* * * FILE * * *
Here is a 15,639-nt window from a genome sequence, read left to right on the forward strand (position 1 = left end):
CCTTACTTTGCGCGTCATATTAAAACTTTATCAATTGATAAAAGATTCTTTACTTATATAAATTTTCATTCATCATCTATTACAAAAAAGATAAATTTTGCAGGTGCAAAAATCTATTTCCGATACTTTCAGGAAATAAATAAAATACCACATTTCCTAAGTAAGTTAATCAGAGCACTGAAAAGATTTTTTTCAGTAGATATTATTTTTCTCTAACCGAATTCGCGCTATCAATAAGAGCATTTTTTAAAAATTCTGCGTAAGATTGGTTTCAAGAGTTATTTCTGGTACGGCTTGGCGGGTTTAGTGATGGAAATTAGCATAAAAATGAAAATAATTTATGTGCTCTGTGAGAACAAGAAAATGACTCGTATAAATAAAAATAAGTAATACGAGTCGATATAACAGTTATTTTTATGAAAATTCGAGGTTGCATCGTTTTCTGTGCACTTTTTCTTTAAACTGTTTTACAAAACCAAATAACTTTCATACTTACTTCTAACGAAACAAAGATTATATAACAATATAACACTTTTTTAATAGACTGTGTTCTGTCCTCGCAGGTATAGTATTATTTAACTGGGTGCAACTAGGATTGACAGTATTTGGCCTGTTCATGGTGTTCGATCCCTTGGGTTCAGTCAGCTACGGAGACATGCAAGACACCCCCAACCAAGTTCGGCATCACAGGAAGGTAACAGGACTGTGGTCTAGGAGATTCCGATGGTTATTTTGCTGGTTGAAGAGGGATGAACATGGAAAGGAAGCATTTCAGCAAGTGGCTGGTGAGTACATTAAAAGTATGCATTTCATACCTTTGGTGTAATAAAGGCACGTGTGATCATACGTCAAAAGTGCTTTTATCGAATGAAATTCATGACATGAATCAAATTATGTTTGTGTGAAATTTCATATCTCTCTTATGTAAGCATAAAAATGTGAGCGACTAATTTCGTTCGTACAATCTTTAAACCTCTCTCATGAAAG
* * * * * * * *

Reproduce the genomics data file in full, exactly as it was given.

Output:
Here is a 15,639-nt window from a genome sequence, read left to right on the forward strand (position 1 = left end):
CCTTACTTTGCGCGTCATATTAAAACTTTATCAATTGATAAAAGATTCTTTACTTATATAAATTTTCATTCATCATCTATTACAAAAAAGATAAATTTTGCAGGTGCAAAAATCTATTTCCGATACTTTCAGGAAATAAATAAAATACCACATTTCCTAAGTAAGTTAATCAGAGCACTGAAAAGATTTTTTTCAGTAGATATTATTTTTCTCTAACCGAATTCGCGCTATCAATAAGAGCATTTTTTAAAAATTCTGCGTAAGATTGGTTTCAAGAGTTATTTCTGGTACGGCTTGGCGGGTTTAGTGATGGAAATTAGCATAAAAATGAAAATAATTTATGTGCTCTGTGAGAACAAGAAAATGACTCGTATAAATAAAAATAAGTAATACGAGTCGATATAACAGTTATTTTTATGAAAATTCGAGGTTGCATCGTTTTCTGTGCACTTTTTCTTTAAACTGTTTTACAAAACCAAATAACTTTCATACTTACTTCTAACGAAACAAAGATTATATAACAATATAACACTTTTTTAATAGACTGTGTTCTGTCCTCGCAGGTATAGTATTATTTAACTGGGTGCAACTAGGATTGACAGTATTTGGCCTGTTCATGGTGTTCGATCCCTTGGGTTCAGTCAGCTACGGAGACATGCAAGACACCCCCAACCAAGTTCGGCATCACAGGAAGGTAACAGGACTGTGGTCTAGGAGATTCCGATGGTTATTTTGCTGGTTGAAGAGGGATGAACATGGAAAGGAAGCATTTCAGCAAGTGGCTGGTGAGTACATTAAAAGTATGCATTTCATACCTTTGGTGTAATAAAGGCACGTGTGATCATACGTCAAAAGTGCTTTTATCGAATGAAATTCATGACATGAATCAAATTATGTTTGTGTGAAATTTCATATCTCTCTTATGTAAGCATAAAAATGTGAGCGACTAATTTCGTTCGTACAATCTTTAAACCTCTCTCATGAAAG